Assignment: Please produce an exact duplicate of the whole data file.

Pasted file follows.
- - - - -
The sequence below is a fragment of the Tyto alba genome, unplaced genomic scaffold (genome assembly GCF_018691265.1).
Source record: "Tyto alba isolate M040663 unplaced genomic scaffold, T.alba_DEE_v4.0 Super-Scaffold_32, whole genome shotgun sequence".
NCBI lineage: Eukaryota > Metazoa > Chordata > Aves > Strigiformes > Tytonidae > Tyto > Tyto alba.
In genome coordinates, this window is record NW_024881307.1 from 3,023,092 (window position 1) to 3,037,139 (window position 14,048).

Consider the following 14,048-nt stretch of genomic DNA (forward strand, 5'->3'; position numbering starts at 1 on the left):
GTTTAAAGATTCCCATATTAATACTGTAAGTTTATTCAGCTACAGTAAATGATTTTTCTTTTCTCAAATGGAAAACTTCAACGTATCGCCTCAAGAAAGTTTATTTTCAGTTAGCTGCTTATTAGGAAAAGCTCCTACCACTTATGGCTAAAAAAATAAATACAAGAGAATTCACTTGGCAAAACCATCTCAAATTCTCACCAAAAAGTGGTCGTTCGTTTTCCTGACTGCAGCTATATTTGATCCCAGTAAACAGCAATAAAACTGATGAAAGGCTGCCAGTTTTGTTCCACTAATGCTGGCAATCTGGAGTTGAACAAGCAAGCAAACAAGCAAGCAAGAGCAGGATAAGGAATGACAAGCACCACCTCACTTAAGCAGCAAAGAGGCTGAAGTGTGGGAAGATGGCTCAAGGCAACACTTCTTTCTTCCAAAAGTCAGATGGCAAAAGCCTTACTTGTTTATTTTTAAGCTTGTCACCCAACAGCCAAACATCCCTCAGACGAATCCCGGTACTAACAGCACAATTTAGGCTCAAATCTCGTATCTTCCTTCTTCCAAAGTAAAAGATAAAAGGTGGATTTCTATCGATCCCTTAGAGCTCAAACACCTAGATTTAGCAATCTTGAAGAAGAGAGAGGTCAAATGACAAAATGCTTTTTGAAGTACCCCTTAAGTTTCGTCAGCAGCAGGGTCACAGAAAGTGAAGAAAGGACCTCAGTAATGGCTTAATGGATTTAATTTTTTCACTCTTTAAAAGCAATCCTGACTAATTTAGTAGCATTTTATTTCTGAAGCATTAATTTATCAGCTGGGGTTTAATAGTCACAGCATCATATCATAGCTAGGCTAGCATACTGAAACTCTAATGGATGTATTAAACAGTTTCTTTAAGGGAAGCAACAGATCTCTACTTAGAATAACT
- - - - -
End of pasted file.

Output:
The sequence below is a fragment of the Tyto alba genome, unplaced genomic scaffold (genome assembly GCF_018691265.1).
Source record: "Tyto alba isolate M040663 unplaced genomic scaffold, T.alba_DEE_v4.0 Super-Scaffold_32, whole genome shotgun sequence".
NCBI lineage: Eukaryota > Metazoa > Chordata > Aves > Strigiformes > Tytonidae > Tyto > Tyto alba.
In genome coordinates, this window is record NW_024881307.1 from 3,023,092 (window position 1) to 3,037,139 (window position 14,048).

Consider the following 14,048-nt stretch of genomic DNA (forward strand, 5'->3'; position numbering starts at 1 on the left):
GTTTAAAGATTCCCATATTAATACTGTAAGTTTATTCAGCTACAGTAAATGATTTTTCTTTTCTCAAATGGAAAACTTCAACGTATCGCCTCAAGAAAGTTTATTTTCAGTTAGCTGCTTATTAGGAAAAGCTCCTACCACTTATGGCTAAAAAAATAAATACAAGAGAATTCACTTGGCAAAACCATCTCAAATTCTCACCAAAAAGTGGTCGTTCGTTTTCCTGACTGCAGCTATATTTGATCCCAGTAAACAGCAATAAAACTGATGAAAGGCTGCCAGTTTTGTTCCACTAATGCTGGCAATCTGGAGTTGAACAAGCAAGCAAACAAGCAAGCAAGAGCAGGATAAGGAATGACAAGCACCACCTCACTTAAGCAGCAAAGAGGCTGAAGTGTGGGAAGATGGCTCAAGGCAACACTTCTTTCTTCCAAAAGTCAGATGGCAAAAGCCTTACTTGTTTATTTTTAAGCTTGTCACCCAACAGCCAAACATCCCTCAGACGAATCCCGGTACTAACAGCACAATTTAGGCTCAAATCTCGTATCTTCCTTCTTCCAAAGTAAAAGATAAAAGGTGGATTTCTATCGATCCCTTAGAGCTCAAACACCTAGATTTAGCAATCTTGAAGAAGAGAGAGGTCAAATGACAAAATGCTTTTTGAAGTACCCCTTAAGTTTCGTCAGCAGCAGGGTCACAGAAAGTGAAGAAAGGACCTCAGTAATGGCTTAATGGATTTAATTTTTTCACTCTTTAAAAGCAATCCTGACTAATTTAGTAGCATTTTATTTCTGAAGCATTAATTTATCAGCTGGGGTTTAATAGTCACAGCATCATATCATAGCTAGGCTAGCATACTGAAACTCTAATGGATGTATTAAACAGTTTCTTTAAGGGAAGCAACAGATCTCTACTTAGAATAACT